By Anoushka Zoob Carter.
Both the Livros Carteneros movement and the Baldios are examples of everyday commons-making beyond a neoliberal capitalist society. They offer alternatives to privatisation and neoliberal individualisation, and help us to imagine the pluriverse in practice.
By Felix Krawczyk Forests are more and more central to discussions on resources for climate mitigation. However, seeing the forest only as a site of climate mitigation obstructs the way to an ecological society. Instead, forests should be seen as sites of resistance against ecological destruction.
By Adeniyi Asiyanbi and Jens Friis Lund More than a decade of REDD+ initiatives has shown abundant evidence of poor outcomes. Now that forest-based mitigation projects to tackle climate change are gaining traction again, we can learn from the tensions embedded in REDD+ schemes to assess the critical implications of market-based forest governance for effective climate action and climate justice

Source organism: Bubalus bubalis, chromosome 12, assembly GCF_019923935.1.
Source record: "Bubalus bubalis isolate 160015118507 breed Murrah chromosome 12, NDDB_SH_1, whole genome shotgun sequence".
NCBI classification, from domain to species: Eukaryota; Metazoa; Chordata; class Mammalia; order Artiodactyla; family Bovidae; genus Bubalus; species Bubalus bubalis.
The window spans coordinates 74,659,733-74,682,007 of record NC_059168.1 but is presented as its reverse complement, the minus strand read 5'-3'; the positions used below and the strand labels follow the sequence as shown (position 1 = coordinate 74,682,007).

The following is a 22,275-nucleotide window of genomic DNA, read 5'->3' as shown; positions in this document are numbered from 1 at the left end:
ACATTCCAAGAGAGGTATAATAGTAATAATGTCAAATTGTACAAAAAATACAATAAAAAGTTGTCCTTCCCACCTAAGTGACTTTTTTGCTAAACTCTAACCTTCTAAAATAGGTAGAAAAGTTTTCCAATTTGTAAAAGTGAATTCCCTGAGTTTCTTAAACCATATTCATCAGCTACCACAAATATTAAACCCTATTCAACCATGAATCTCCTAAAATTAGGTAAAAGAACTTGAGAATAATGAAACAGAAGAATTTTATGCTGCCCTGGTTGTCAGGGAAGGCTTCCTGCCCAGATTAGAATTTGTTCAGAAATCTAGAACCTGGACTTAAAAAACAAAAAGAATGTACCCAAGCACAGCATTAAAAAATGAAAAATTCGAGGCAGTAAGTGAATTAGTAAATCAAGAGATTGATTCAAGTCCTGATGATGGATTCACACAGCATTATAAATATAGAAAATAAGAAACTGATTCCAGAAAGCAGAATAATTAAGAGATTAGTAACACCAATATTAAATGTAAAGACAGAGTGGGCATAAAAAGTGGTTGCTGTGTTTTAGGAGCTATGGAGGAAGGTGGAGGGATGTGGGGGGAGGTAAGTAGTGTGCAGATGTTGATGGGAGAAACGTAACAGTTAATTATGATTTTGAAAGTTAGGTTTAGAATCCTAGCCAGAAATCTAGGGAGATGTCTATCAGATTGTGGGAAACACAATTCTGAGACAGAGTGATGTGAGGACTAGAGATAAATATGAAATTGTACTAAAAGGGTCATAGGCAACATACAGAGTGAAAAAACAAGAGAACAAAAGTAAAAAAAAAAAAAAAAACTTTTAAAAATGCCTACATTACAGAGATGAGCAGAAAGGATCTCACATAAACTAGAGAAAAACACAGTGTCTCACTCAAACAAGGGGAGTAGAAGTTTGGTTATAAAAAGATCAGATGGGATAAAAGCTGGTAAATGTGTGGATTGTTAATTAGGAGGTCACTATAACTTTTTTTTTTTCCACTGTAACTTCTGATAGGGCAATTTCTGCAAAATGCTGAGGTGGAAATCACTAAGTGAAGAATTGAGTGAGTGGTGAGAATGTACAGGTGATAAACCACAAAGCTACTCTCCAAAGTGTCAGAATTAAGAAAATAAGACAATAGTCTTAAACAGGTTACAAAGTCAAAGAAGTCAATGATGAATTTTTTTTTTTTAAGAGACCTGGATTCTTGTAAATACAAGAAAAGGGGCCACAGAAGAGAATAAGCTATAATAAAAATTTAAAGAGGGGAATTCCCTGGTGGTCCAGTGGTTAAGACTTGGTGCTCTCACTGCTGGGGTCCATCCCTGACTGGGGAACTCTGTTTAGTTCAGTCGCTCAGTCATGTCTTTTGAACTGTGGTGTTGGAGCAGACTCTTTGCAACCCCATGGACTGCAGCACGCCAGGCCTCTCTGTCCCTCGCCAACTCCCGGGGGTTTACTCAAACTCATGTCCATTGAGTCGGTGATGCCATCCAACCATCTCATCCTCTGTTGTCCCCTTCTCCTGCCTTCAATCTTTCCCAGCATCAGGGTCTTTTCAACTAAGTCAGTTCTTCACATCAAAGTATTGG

by Juan Francisco Moreno
“Economic efficiency” in the use of natural resources without concern for the justice of its distribution, or the scale of its extraction is just bad fiction, just like the story of the internalization of externalities. Hopelessly, the exploitation of the Amazon has always entailed a process of dispossession of those whose existence doesn’t count for capital.
by Andrea Zinzani and Enrico Curzi An analysis of the socio-environmental conflict in the course of the regeneration process of Prati di Caprara in Bologna (Italy): how urban political ecology can help us framing the politics and nature of urban forests.
by Andrea Brock Activists have occupied Germany’s Hambacher Forest for six years to prevent the area being destroyed and mined for coal. This month the forest has been making headlines as police brutality, coorporate power and state violence combine to attempt ousting the occupiers for good.
by Roberta Biasillo and Marco Armiero What if we let Italy talk through its forests? What if we unfold Italian history through its forests? Today’s blog discusses Italian forest narratives and how they may be read.
by Wilko Graf von Hardenberg and Marco Armiero Can a forest be fascist? This may seem a facetious question, but it is one that Italians have been discussing of late due to a fire that occurred at the end of August 2017.
En el contexto actual de represión que sufren las ONGs ecologistas en Latinoamérica, hemos querido compartir este texto del CEDIB de Bolivia para dar visibilidad al importante trabajo que hace esta organización.